Worship and friendship are the bedrock of pastors’ hiking trip on Appalachian Trail
By David Dawson
Baptist and Reflector
FRANKLIN — With the overwhelming stress of the past few months beginning to take a toll, pastor David Simmerman decided he would heed the advice of a friend.
The friend’s name? Jesus.
“In the Gospel of Mark, chapter 6, the apostles were reporting to Jesus about their very busy ministry schedules,” said Simmerman, pastor of Leoma Baptist Church, Leoma. “Jesus said to them in verse 31, ‘Come away by yourselves to a desolate place and rest a while.’ ”
So, that’s just what Simmerman, and several other pastors, elected to do.
In late August, a group of 11 pastors took a three-day hiking trip on the Appalachian Trail, using the getaway as a chance to fellowship with one another and to disconnect from their everyday routines.
The excursion was the first in a series of trips — called “Off The Grid” adventures — being hosted by Tennessee Baptist Mission Board conference centers. Kevin Perrigan, camp manager at Carson Springs Baptist Conference Center, was the organizer of the trip, which took place Aug. 24-26.
Perrigan, an avid hiker, served as a “tour guide” for the trip. “This is something that I have been dreaming of doing for 30 years,” said Perrigan, “but the pieces never came together until now.”
The group of pastors on the recent trip included: Chad Ashman, Creekside Fellowship, Castalian Springs; Earnie Burfitt, New Bethel Baptist Church, Harrison; Adam Cutshaw, Encounter Life Church, Manchester; Drew Byers, Creekside Fellowship; Brian Nulf, Mount Zion Baptist Church, Jonesboro; Marty Shadoan, First Baptist Church, Rockwood; Bert Spann, First Baptist Church, Hohenwald; Rocky Sickel, First Baptist Church, Woodlawn; Matthew Nance, First Baptist Church, Union City; Jeff Vanlandingham, First Baptist Church, Lawrenceburg; and Simmerman.
The trip represented the start of a new ministry that Perrigan hopes will continue for many years to come. Perrigan plans to have four “outings” each year, with groups of pastors and ministry leaders going on various outdoor trips, including hikes and fly fishing.
The next trip is planned for Oct. 12-14 and will once again include hiking on the Appalachian Trail. There is also a fly-fishing trip planned for May. (Those interested in attending any of the upcoming trips can contact Perrigan at firstname.lastname@example.org).
“I believe there will be some special bonds formed (on these trips),” said Perrigan. “We saw that happen on this first trip. The pastors were praying for each other, forming friendships and walls were coming down. This isn’t like a conference, where the pastors attend meetings and mostly listen. This is an opportunity for them to share their stories with others who have been where they are and who are going through the same struggles that they might be going through.”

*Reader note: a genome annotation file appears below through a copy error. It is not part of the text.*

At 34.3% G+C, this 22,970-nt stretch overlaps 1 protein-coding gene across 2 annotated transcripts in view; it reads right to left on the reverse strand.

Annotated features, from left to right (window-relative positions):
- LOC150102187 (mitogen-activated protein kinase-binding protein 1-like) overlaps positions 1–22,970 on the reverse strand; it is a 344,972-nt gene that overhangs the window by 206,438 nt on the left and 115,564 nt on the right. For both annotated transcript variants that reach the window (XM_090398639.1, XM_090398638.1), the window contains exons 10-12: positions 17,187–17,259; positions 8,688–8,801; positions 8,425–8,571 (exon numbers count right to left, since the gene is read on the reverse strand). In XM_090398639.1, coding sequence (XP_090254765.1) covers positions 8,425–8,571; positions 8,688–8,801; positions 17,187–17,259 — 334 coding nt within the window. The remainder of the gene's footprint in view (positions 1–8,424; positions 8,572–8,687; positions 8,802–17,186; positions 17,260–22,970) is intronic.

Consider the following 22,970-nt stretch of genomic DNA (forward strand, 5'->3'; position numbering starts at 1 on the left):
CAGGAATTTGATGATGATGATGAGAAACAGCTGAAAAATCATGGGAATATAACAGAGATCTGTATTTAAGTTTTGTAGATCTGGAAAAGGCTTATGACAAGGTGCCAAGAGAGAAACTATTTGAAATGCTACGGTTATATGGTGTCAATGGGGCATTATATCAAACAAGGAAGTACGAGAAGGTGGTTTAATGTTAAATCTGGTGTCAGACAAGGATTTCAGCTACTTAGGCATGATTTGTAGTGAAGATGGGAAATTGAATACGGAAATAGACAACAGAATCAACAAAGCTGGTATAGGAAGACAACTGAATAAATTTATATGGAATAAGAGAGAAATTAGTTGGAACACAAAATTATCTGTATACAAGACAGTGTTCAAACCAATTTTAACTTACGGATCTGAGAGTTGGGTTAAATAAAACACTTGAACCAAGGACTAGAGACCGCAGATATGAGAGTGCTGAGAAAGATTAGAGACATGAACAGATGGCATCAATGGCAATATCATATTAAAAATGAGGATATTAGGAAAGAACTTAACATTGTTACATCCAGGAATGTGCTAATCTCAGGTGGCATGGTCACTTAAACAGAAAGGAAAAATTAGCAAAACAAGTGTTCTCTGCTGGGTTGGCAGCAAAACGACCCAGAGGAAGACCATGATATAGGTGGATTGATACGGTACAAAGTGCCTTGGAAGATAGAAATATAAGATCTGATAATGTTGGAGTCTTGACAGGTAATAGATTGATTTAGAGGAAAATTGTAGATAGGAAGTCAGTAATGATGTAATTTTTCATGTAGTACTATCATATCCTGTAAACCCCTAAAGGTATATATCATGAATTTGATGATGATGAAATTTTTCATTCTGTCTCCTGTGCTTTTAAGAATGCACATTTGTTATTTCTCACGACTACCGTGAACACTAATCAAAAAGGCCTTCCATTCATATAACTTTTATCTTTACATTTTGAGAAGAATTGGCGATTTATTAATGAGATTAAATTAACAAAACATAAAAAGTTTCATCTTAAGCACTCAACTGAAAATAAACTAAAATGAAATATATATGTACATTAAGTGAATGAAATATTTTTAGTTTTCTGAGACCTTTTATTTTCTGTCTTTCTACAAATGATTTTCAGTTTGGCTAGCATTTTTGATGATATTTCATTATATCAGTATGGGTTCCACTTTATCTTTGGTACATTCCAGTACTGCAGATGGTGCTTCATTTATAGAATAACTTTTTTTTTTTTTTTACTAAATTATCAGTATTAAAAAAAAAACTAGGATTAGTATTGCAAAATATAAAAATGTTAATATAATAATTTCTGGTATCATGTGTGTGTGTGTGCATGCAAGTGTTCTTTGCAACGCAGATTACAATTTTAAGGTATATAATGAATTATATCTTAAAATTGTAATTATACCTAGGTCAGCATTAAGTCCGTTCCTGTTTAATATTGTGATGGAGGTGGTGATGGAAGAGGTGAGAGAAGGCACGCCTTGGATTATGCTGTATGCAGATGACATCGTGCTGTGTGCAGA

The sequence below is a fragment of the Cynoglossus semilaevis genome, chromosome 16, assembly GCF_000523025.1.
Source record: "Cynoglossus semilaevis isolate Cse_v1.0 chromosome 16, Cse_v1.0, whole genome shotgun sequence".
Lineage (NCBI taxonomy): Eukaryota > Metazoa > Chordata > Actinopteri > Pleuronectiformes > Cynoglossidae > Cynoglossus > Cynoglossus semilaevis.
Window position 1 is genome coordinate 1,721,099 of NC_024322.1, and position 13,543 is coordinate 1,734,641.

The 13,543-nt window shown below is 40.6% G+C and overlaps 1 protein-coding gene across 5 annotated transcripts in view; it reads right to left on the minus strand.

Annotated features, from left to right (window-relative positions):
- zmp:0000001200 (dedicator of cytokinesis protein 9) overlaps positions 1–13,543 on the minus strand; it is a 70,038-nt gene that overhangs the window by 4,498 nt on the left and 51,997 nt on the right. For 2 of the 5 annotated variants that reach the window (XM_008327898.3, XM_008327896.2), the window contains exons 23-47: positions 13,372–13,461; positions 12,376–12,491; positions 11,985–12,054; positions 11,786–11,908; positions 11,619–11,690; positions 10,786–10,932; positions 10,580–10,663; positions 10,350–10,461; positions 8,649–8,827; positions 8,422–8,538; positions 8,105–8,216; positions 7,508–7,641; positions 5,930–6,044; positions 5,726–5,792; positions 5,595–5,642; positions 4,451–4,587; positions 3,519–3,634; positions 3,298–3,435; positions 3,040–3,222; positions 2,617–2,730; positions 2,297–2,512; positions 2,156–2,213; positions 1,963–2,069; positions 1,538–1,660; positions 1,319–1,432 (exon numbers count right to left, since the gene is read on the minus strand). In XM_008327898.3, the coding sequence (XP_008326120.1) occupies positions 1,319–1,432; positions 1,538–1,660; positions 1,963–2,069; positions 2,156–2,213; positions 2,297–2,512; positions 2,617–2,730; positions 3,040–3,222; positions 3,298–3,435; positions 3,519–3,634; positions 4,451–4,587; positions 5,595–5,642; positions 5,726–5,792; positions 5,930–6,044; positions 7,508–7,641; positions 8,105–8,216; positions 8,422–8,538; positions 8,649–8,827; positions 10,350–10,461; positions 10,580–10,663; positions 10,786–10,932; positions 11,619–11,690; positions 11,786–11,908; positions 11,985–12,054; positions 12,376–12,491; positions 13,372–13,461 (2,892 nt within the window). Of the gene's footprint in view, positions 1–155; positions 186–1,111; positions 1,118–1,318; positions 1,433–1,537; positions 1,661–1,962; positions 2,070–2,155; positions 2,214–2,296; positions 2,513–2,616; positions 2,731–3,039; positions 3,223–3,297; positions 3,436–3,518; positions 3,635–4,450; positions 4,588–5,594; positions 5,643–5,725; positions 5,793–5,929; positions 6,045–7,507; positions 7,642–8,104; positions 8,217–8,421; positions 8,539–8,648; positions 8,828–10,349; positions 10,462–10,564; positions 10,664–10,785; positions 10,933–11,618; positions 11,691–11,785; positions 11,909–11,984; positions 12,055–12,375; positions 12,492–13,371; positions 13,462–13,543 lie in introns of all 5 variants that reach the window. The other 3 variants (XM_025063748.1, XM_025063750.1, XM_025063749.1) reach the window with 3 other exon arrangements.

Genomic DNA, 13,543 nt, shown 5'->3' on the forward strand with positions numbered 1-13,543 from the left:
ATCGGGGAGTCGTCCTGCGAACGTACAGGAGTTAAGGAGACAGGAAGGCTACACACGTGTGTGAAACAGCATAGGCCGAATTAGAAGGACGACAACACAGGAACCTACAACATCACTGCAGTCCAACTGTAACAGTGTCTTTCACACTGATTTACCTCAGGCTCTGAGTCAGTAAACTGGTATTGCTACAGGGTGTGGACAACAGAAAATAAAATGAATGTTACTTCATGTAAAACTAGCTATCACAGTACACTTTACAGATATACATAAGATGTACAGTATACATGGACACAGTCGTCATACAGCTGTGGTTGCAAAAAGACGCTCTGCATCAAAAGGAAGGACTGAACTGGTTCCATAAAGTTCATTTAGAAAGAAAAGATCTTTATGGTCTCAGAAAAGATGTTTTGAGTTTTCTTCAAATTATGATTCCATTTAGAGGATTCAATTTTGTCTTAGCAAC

Hitting the trail
The members of the group arrived at Carson Springs Baptist Conference Center on Sunday night at various times. Some of the pastors were there by supper time, while others, some of whom preached on Sunday night, didn’t arrive until late in the evening.
After a night of rest and a big breakfast at the conference center, the group departed on Monday morning and made the roughly 15-minute trip to one of the entrances to the trail near Green Corner Road, just outside of Smoky Mountains National Park.
Over the next three days, they hiked and climbed five miles each day, taking in the stunning views and intriguing terrain.
Simmerman said the opportunity to enjoy the beauty of the trail — and to focus on the details of the trip instead of staring at e-mails and text messages — was like a dose of medicine. He said he sensed that others in the group felt the same way.
“We have all had busy ministry schedules, we have all dealt with the struggles of pastoring and leading through these difficult times, and we all needed this trip,” he said. “Focusing on following the white blazes on the trees, staying dry, deciding what to have for my next meal and making it through our next hike was just the diversion I needed to reenergize and refocus.”
The first day, the group hiked to Snowbird Mountain, with an altitude of 4,200 feet (an increase of 2,600 feet from where they began). There, they camped for the night, sleeping in tents and enjoying fellowship around a campfire.